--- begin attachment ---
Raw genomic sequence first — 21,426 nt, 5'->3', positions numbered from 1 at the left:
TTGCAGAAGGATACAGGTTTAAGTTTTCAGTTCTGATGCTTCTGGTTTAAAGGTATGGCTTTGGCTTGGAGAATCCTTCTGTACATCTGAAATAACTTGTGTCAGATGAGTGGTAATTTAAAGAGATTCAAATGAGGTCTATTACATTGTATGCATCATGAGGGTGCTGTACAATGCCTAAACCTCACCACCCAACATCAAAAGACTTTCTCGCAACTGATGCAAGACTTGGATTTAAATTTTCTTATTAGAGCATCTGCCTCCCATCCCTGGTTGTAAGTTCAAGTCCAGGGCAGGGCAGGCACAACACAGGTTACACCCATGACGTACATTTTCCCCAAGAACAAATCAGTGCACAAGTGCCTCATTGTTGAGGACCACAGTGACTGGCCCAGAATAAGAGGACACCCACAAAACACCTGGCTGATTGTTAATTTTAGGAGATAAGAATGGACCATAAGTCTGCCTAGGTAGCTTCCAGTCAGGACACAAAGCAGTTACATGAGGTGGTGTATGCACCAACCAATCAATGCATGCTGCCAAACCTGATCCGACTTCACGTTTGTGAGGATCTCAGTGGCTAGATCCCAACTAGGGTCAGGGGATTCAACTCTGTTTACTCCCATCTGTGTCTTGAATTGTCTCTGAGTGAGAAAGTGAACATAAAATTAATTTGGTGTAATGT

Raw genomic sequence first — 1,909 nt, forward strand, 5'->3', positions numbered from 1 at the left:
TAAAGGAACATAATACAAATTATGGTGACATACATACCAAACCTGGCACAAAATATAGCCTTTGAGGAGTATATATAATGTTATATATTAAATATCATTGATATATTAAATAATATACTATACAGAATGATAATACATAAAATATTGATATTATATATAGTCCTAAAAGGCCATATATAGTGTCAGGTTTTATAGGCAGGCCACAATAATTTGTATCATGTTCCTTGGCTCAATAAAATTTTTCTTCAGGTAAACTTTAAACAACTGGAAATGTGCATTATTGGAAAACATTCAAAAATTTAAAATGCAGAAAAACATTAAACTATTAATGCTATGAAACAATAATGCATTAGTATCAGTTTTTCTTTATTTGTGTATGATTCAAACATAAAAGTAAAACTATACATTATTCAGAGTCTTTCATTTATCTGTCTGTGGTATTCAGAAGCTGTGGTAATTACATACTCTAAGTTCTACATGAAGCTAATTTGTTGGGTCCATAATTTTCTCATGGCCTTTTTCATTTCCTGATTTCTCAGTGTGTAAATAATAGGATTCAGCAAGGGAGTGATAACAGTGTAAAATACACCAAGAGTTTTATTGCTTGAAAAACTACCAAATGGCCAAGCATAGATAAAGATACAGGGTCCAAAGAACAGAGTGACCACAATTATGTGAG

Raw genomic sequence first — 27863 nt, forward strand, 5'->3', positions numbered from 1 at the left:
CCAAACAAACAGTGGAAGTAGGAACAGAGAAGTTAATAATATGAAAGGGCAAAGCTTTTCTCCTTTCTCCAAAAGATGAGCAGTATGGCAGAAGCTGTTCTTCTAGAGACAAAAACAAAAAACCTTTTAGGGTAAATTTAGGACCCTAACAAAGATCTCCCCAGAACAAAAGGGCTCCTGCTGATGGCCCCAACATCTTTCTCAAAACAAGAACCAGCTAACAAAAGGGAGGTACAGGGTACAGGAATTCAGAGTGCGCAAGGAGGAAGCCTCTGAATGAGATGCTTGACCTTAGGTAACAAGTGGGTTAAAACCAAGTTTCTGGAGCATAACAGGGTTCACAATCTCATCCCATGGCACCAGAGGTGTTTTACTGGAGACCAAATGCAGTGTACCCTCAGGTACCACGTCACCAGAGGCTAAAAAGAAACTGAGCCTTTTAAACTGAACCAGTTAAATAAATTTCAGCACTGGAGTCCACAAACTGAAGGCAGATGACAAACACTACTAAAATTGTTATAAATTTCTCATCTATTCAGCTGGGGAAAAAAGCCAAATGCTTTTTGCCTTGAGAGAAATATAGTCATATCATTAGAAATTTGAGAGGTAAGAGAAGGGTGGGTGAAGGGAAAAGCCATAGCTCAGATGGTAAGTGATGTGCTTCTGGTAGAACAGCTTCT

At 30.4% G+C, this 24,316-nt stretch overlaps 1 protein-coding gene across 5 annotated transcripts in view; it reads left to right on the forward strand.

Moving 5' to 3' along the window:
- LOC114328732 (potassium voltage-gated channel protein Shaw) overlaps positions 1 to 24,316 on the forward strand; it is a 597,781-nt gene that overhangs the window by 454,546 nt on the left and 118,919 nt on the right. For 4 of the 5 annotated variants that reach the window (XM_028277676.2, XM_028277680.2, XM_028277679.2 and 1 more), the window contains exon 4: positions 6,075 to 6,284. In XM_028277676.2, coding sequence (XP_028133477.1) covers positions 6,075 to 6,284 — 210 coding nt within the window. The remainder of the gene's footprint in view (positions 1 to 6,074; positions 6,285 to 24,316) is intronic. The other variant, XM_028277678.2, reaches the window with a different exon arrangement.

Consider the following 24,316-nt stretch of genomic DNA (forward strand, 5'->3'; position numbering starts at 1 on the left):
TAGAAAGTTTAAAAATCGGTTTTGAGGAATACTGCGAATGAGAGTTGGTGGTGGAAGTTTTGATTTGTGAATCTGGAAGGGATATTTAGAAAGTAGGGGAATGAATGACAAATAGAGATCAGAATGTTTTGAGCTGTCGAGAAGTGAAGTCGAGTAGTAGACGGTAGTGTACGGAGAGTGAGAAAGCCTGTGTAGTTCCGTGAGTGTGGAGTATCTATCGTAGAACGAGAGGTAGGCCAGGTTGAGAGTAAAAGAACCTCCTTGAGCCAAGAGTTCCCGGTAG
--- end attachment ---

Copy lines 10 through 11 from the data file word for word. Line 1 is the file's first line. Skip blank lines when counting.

Consider the following 24,316-nt stretch of genomic DNA (forward strand, 5'->3'; position numbering starts at 1 on the left):
TAGAAAGTTTAAAAATCGGTTTTGAGGAATACTGCGAATGAGAGTTGGTGGTGGAAGTTTTGATTTGTGAATCTGGAAGGGATATTTAGAAAGTAGGGGAATGAATGACAAATAGAGATCAGAATGTTTTGAGCTGTCGAGAAGTGAAGTCGAGTAGTAGACGGTAGTGTACGGAGAGTGAGAAAGCCTGTGTAGTTCCGTGAGTGTGGAGTATCTATCGTAGAACGAGAGGTAGGCCAGGTTGAGAGTAAAAGAACCTCCTTGAGCCAAGAGTTCCCGGTAG